With their long snouts, bushy tails, and beautifully patterned coats, giant anteaters are cute—in a weird sort of way. And their babies ride around on their moms' backs for their first year, which is adorable. But if you’re ever tempted to try and snuggle one or throw a leash on it and take it for a stroll, though, a recent case study in the journal Wilderness and Environmental Medicine shows that getting in an anteater’s face is a very bad idea.
In their report, researchers from Brazil document the case of a giant anteater that attacked and killed a human hunter in self-defense. The man, a 47-year-old Brazilian, was hunting with his two sons in the forest when their dogs cornered an adult anteater, which reared up on its hind legs in a defensive position sometimes known as “an anteater’s hug” (here’s a different species, the collared anteater, in a similar stance). While the men were armed with rifles, they didn’t want to shoot their dogs by accident, so the man drew his knife and approached the anteater.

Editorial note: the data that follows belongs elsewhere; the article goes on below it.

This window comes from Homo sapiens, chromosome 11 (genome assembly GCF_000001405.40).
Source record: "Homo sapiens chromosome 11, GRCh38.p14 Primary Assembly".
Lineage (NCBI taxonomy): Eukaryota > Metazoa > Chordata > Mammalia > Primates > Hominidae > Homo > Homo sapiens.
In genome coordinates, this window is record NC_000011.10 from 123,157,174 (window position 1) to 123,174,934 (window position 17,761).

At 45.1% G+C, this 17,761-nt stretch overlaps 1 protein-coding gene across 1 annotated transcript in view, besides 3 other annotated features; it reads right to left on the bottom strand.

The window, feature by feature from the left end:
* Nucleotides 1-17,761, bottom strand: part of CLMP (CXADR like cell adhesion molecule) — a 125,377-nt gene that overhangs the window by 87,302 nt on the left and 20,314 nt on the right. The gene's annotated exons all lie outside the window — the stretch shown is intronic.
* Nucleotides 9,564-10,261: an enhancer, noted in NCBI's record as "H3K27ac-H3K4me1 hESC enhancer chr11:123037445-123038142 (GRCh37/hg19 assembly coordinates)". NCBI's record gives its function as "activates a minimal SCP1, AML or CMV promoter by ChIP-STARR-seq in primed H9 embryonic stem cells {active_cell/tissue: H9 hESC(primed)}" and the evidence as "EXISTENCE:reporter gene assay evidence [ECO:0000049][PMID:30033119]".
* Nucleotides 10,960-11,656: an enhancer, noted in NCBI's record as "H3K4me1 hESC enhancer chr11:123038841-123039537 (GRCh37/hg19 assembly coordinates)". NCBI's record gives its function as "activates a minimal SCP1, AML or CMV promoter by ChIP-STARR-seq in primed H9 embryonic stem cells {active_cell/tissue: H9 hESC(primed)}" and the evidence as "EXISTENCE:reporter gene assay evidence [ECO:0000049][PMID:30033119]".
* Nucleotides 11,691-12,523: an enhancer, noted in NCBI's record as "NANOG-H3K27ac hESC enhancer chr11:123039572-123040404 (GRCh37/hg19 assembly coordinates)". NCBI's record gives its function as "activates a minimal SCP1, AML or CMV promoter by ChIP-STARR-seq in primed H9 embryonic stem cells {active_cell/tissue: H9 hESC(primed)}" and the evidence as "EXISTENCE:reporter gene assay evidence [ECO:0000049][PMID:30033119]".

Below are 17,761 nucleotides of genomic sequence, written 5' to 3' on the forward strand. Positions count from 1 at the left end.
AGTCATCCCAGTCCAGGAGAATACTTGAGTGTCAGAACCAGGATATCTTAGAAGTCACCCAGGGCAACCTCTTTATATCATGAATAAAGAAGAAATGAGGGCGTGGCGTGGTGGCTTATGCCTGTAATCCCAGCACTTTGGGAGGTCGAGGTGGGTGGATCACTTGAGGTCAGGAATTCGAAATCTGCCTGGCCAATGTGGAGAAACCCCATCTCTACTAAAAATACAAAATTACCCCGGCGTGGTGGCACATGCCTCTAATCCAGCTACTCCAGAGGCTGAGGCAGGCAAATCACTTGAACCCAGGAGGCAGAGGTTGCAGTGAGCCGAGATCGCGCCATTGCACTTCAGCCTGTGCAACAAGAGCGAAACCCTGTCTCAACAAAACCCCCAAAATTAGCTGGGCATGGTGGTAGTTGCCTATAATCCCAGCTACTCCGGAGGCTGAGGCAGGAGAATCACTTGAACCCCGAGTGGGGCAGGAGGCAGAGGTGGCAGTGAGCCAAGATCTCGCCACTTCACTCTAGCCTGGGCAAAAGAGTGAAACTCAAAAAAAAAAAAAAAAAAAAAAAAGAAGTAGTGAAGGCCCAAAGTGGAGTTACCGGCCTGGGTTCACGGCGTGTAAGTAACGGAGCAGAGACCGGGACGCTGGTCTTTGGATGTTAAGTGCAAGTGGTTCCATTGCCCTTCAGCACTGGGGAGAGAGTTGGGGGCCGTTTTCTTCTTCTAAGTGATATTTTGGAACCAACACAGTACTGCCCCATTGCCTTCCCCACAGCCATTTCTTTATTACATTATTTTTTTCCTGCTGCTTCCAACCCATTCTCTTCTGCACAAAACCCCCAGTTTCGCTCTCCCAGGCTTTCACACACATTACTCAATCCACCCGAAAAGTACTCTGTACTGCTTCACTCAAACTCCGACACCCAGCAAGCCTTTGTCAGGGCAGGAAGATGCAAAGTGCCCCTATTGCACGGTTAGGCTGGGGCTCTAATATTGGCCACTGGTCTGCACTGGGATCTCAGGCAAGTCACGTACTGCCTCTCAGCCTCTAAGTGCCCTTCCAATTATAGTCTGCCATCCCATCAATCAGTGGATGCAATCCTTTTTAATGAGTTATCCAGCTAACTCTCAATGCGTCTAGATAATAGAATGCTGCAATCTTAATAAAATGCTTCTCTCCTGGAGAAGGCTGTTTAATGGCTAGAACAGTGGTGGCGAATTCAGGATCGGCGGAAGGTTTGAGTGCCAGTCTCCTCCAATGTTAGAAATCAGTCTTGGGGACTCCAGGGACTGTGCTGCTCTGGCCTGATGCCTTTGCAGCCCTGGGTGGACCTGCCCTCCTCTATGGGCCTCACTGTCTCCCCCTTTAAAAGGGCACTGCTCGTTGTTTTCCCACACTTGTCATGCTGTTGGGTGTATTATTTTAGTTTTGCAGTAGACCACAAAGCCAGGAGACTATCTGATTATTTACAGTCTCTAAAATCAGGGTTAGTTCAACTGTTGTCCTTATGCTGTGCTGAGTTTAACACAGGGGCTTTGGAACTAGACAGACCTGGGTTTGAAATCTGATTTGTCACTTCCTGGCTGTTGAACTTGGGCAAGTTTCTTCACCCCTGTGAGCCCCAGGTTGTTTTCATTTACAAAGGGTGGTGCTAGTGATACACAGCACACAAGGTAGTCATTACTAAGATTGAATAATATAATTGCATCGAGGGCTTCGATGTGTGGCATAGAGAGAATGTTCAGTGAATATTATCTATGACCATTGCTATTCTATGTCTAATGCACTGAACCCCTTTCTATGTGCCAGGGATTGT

When he got close, the animal lashed out at him with its four-inch claws, which the animals normally use to dig up anthills and termite nests, but which can also be devastating weapons. The anteater scratched and bruised the man’s neck and right leg, and punctured his left arm twice and his left leg eight times. While his sons managed to free him and shoot the anteater, the animal's claws had damaged the man's femoral artery, and he bled out and died at the scene.
“The tragic case described here was first and foremost an accident,” the researchers say. Giant anteaters prefer to avoid humans or retreat from them, but that’s not always an option because of their poor vision and hearing. Defensive attacks are rare, and happen only when someone corners the animals or makes them feel trapped. The consequences of doing that are plain in this incident, which, the researchers say, “should serve as a warning to respect the boundaries between wildlife and humans, especially when they co-inhabit a given area.”